Podio combines project management & CRM. The customisation take a bit of effort to set up, but does mean you can tailor this CRM system to your needs.


US$9 per user per month.


Insightly can be popular with agencies who use Google Mail as it synchs pretty seamlessly with contacts and emails.


From US$7 per user per month.

The likes of Zoho, Sugar, ACT! and SalesForce have all been tested and found to be clunky, slow, expensive and often much too complex for agencies’ lead management.

Happy spring cleaning of your data and getting organised!

If you’d like a helping hand from The Future Factory team, please get in touch.

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August 22, 2013


In the world of new business and business development, your website is one of the key components that can really make or break your success. With it being the main point of contact for an individual who is unfamiliar with your agency, first impressions really do count. No matter how good your email, phone or face-to-face conversation, if your website doesn’t clearly communicate who you are, what you do and how you do it then it can be a stumbling block to say the least.

Agencies spend a remarkable amount of time debating the intricacies of their proposition and how to make themselves sound different and better than the rest; words like ‘creative’, ‘dynamic’ and ‘innovative’ are fast losing any sort of impact whatsoever. The golden rule, as with many things, is to keep it simple – avoid jargon and buzzwords like the plague (we’ve ranted about this previously and I’m sure we will again). A good example is Holler, here’s what they say about themselves:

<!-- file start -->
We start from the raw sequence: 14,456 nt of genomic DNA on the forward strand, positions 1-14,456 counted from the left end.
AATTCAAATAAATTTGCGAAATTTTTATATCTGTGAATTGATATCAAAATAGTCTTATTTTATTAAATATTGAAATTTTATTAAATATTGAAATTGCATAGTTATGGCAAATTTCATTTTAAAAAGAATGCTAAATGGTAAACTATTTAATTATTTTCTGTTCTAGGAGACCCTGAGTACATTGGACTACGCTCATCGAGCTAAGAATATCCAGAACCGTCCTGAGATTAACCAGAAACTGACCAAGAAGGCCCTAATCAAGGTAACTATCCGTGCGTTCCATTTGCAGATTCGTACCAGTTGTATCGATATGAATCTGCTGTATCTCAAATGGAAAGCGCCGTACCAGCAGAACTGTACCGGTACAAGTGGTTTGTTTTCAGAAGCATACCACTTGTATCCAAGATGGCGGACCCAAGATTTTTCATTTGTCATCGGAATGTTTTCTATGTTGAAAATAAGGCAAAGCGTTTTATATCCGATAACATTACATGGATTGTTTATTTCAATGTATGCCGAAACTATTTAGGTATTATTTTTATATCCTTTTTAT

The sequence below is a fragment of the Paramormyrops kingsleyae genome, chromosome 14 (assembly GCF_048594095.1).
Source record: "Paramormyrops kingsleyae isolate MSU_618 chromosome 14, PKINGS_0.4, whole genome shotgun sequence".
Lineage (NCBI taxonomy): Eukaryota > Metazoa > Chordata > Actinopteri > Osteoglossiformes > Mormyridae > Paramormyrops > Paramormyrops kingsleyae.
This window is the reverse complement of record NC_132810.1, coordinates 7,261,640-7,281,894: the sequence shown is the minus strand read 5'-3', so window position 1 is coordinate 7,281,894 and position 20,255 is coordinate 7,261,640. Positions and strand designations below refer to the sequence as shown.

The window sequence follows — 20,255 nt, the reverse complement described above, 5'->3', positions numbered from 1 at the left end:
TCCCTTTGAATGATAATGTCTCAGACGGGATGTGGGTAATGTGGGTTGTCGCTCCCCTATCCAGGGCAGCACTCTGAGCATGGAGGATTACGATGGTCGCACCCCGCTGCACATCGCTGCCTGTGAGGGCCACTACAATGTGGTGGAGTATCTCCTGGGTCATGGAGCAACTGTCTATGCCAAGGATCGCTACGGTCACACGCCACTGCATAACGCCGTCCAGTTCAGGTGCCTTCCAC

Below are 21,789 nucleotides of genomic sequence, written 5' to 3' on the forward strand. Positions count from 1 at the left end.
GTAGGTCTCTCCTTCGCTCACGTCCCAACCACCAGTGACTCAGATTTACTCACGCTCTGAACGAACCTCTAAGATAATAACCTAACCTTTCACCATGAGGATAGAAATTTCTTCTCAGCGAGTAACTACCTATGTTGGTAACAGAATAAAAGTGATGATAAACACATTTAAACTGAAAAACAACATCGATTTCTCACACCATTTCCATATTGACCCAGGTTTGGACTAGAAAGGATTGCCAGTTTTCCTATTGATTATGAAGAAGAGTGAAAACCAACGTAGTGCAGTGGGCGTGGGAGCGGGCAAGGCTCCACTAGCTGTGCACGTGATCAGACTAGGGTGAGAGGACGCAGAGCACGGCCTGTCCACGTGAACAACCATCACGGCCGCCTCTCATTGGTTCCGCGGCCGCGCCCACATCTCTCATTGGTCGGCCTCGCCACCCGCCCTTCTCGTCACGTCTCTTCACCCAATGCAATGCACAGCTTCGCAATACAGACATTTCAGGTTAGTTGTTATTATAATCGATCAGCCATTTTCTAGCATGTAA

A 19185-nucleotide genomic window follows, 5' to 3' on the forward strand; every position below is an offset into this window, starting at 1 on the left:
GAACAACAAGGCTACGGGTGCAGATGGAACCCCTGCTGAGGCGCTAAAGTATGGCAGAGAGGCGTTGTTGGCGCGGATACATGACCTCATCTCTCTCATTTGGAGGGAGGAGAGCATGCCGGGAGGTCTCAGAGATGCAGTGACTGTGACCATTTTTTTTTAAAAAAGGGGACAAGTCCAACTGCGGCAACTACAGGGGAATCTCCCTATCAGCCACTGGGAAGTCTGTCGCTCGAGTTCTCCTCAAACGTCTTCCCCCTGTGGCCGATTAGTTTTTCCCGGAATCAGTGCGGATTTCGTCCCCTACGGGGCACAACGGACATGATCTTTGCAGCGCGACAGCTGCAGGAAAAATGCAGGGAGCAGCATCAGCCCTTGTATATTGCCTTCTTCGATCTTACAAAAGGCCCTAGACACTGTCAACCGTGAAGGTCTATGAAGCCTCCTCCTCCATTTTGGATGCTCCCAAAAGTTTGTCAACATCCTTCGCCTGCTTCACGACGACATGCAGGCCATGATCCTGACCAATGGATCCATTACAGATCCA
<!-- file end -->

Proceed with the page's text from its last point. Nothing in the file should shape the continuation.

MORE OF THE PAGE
“Holler are a creative agency that prioritises engagement over advertising. Put simply, we get people talking about your brand.”

Next, once you’ve nailed how to describe yourself, have a little think about how you present yourself. You can go for a big and glitzy website or a tried and tested method (the never-ending scroller seems to be the look du jour), but if in doubt, again, just keep it painfully simple.

Whatever form your website takes, there are really only 3 vital elements you need to include:

– a homepage (preferably with short, introductory video content)

– a clients / previous work page (including the challenge, solution, outcome format for each campaign or project)

– an ‘about us’ page (with something about your history, team and contact details)

Endless pages describing how you work are not necessary – let the work itself and the results do the talking for you. If you want a blog then go for it, but make sure it adds value.